I don’t know if Paula Deen is a bigot; I don’t know what racial or ethnic animus she holds in her heart. But whatever the truth may be, perception is everything and Paula Deen, queen of Southern cuisine, is cooked.
Today the Food Network ditched her in response to her recent court deposition acknowledging she had used a racial slur “a very long time” ago. She also released an apology video, literally begging for forgiveness for her ‘inappropriate, hurtful language.”
The grievance vultures have wasted no time pouncing on the fresh carrion: Jesse Jackson’s Rainbow/PUSH Coalition is hoping to shake down her food empire, releasing a statement today that they “will determine whether the allegations are credible, and if so, do they constitute a widespread pattern or practice of illegal exclusion. It may also be relevant to determine whether the company has any state or federal contracts…”
Jackson’s response is no surprise. And the issue isn’t whether or not the food doyenne deserves the criticism—after all, she’s a public figure, and all’s fair in fame and fortune. But there’s another storyline here, one that stinks in its hypocritical selectivity, driven by cloistered elitism and fear of professional retribution.
Responding to Deen’s firing, the hosts on the Fox News program, “The Five,” not only agreed Paula needed to be dumped, they piled on: Dana Perino mocked her “Tammy Faye Baker make-up” calling it the “most insincere apology I’ve seen.” Eric Bolling supported the Food Network’s decision “to make sure that their viewers aren’t offended.” Greg Gutfeld called her an “oompa loompa.”
You see, the outrage from the same media so exercised about this is utterly lacking for less politically powerful groups like Native Americans. You don’t hear tut-tutting about the football team name “Washington Redskins,”—a slur every bit as offensive to Natives as the “N” word is to blacks. You don’t see Johnny Depp being publicly chastised for his buffoonish portrayal of Tonto—festooned with a live crow headdress—in the upcoming “Lone Ranger” film. And of course, there’s Senator “Fauxcahontas” Elizabeth Warren who, fraudulently posing as a Cherokee throughout her career, was rewarded by the good liberal voters of Massachusetts).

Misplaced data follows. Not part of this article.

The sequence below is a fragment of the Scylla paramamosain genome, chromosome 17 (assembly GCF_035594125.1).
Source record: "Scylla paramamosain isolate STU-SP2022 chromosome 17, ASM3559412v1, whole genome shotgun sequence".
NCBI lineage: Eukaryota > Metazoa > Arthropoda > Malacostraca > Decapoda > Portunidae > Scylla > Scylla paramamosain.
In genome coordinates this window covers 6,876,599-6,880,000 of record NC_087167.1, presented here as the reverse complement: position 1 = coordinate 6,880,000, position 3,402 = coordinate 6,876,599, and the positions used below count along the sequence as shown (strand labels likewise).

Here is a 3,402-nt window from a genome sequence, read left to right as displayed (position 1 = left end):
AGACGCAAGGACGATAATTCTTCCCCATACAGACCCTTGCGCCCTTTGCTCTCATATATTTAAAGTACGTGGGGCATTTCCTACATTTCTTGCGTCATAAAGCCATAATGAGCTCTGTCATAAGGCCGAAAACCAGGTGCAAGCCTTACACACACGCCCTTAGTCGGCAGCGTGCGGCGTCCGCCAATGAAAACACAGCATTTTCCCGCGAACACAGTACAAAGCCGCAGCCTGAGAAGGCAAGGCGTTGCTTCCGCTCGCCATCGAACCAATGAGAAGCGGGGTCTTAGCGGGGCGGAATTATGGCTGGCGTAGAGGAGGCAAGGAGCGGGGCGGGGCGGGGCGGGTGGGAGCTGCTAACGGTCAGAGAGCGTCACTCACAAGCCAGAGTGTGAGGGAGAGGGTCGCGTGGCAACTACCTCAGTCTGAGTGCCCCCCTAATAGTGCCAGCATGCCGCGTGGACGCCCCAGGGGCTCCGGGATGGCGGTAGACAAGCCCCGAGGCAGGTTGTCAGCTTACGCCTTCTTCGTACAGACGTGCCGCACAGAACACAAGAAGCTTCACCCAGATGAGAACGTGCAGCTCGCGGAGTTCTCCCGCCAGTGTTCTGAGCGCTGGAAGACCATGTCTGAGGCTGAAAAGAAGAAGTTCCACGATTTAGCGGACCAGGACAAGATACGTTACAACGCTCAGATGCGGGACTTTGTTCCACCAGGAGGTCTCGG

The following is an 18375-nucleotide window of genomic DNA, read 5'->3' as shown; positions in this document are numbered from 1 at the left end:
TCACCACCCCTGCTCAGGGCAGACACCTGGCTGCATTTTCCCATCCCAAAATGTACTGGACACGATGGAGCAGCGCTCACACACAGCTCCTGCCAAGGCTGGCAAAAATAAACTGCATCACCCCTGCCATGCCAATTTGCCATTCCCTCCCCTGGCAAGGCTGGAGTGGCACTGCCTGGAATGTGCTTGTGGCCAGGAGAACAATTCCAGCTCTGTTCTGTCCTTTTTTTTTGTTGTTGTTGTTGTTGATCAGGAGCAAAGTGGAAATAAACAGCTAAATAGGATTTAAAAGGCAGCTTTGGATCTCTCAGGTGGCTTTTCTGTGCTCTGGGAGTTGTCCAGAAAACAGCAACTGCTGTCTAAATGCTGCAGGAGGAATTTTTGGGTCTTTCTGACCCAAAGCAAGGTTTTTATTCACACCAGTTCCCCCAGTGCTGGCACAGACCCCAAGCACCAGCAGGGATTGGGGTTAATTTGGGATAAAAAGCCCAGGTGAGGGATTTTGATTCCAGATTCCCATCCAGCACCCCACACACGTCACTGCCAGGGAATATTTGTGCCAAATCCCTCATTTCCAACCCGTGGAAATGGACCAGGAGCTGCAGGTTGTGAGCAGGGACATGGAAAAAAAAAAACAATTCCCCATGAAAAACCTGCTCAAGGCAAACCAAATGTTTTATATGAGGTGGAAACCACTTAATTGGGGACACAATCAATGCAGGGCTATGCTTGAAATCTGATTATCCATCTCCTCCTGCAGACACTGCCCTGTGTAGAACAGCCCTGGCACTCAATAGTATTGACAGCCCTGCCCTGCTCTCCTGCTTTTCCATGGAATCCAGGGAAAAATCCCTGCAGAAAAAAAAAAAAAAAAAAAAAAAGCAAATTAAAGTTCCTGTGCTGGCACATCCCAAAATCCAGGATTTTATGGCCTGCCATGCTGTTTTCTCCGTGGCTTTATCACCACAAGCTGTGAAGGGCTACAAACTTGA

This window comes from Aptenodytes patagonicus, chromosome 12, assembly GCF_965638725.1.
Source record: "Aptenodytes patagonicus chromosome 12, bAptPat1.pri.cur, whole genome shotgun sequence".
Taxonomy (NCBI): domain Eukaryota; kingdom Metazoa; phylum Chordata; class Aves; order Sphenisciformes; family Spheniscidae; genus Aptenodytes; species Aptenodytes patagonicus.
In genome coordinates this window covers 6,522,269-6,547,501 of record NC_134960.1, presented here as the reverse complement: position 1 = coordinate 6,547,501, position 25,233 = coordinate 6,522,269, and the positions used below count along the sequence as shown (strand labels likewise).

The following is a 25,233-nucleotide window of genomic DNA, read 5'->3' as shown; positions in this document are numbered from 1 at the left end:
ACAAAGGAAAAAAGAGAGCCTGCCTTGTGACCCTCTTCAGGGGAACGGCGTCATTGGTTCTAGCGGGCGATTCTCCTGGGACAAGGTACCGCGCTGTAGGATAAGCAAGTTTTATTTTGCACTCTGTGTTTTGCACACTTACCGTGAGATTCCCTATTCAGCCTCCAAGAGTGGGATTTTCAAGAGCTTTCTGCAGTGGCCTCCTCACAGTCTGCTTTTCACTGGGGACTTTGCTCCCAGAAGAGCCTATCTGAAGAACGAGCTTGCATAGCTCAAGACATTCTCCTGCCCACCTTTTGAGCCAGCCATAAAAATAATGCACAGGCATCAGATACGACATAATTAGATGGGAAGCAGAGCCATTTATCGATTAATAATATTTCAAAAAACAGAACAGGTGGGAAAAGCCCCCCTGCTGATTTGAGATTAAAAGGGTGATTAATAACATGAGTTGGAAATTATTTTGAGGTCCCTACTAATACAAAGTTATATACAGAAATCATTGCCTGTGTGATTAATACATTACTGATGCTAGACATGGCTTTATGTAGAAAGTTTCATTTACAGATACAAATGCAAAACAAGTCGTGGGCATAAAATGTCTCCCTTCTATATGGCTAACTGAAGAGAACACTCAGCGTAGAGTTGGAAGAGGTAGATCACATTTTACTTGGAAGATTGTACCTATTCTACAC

Bigotry should not conditionally acceptable. But in the world of both liberal and conservative media elites, it is.
Why is it okay for Depp and the Beltway’s favorite football team to perpetuate demeaning stereotypes? How can “The Five’s” Bob Beckel racially insult Chinese people and call Jews “diamond merchants” and have the audacity to call for Deen’s head on a platter?
Moreover, it was only two years ago that the knives were drawn on Eric Bolling for saying President Obama had a “hoodlum in the hizzouse.” He apologized; he kept his job. As a result of Beckel’s and Bolling’s past sins, a cynic might say both are trying extra hard to inoculate themselves from emitting even a whiff of racial insensitivity.
Well, call me a cynic. A decent person should reject hateful rhetoric targeting a person’s ethnicity, faith, age, sexual preference, social class, educational attainment—for any reason. When outrage becomes restricted to protecting those who hold power, however, it loses all moral authority.
No one is going to defend Paula Deen’s epithets, nor should they. How refreshing it would be to see the chattering class show similar indignation for others tarred by ugly stereotypes. I’m not holding my breath…
“The Five” debates the Paula Deen controversy:
Video courtesy of RightSightings